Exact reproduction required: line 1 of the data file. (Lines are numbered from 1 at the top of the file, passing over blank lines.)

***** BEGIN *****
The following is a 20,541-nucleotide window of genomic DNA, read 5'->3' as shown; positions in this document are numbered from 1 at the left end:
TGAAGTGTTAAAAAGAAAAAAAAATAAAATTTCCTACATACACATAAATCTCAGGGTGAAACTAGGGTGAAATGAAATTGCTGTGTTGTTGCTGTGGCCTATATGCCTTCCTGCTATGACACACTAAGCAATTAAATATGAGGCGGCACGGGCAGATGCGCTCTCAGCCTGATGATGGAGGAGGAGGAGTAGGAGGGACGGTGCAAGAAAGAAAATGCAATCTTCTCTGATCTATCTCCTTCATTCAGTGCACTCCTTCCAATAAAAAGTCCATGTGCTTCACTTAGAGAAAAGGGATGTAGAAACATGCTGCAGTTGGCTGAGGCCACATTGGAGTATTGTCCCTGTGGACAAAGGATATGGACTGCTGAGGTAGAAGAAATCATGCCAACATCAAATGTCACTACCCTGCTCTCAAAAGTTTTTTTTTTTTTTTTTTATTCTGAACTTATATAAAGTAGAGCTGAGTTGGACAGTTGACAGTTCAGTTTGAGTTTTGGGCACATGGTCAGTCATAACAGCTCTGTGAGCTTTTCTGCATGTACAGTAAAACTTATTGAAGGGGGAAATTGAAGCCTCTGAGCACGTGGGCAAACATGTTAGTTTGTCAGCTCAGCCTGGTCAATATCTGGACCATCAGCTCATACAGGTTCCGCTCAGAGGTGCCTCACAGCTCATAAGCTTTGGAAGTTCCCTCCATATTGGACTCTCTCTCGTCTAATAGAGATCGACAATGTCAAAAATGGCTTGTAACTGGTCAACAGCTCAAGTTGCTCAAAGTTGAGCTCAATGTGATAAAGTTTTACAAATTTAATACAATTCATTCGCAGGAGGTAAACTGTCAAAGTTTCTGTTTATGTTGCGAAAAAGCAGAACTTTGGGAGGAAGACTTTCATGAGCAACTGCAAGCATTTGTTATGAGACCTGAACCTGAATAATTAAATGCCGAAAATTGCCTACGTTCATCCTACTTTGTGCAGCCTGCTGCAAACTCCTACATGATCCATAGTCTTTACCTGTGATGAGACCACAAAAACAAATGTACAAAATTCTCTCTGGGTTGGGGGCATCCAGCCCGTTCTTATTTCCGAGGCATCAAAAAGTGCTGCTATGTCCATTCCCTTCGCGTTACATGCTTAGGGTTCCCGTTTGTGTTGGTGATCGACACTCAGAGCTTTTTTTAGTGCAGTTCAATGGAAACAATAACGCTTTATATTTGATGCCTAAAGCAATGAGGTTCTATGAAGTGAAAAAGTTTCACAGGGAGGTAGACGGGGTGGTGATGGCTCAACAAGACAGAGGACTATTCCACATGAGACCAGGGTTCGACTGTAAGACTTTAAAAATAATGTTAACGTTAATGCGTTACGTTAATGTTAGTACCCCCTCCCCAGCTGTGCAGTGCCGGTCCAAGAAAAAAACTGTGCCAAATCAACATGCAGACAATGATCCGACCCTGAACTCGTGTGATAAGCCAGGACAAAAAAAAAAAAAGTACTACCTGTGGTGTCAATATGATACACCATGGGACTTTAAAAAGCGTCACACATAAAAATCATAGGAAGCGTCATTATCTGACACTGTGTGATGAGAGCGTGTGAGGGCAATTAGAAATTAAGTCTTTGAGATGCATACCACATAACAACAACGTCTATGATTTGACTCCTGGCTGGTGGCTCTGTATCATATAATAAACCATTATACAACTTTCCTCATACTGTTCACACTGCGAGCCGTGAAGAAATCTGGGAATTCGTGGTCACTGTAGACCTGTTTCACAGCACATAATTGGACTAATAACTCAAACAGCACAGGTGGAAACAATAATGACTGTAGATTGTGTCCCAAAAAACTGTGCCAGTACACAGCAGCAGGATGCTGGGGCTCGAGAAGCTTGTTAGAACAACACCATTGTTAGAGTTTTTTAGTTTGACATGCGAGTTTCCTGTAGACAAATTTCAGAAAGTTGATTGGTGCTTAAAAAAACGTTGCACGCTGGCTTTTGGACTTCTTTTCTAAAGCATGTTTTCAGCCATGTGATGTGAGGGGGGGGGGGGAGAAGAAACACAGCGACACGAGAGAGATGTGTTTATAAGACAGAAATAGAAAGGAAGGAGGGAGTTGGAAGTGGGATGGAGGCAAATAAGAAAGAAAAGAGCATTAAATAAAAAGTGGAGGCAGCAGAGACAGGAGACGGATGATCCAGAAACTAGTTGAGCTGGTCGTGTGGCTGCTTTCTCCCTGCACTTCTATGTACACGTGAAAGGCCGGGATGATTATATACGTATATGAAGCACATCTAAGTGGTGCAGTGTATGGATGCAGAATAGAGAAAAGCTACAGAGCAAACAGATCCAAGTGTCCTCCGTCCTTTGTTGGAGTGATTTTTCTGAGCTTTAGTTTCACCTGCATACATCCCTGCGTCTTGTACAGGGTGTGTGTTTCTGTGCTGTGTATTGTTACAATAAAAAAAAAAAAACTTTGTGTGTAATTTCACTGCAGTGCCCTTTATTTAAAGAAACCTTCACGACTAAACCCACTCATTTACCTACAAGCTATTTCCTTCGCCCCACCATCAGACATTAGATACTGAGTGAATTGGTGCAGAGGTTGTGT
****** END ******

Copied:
The following is a 20,541-nucleotide window of genomic DNA, read 5'->3' as shown; positions in this document are numbered from 1 at the left end: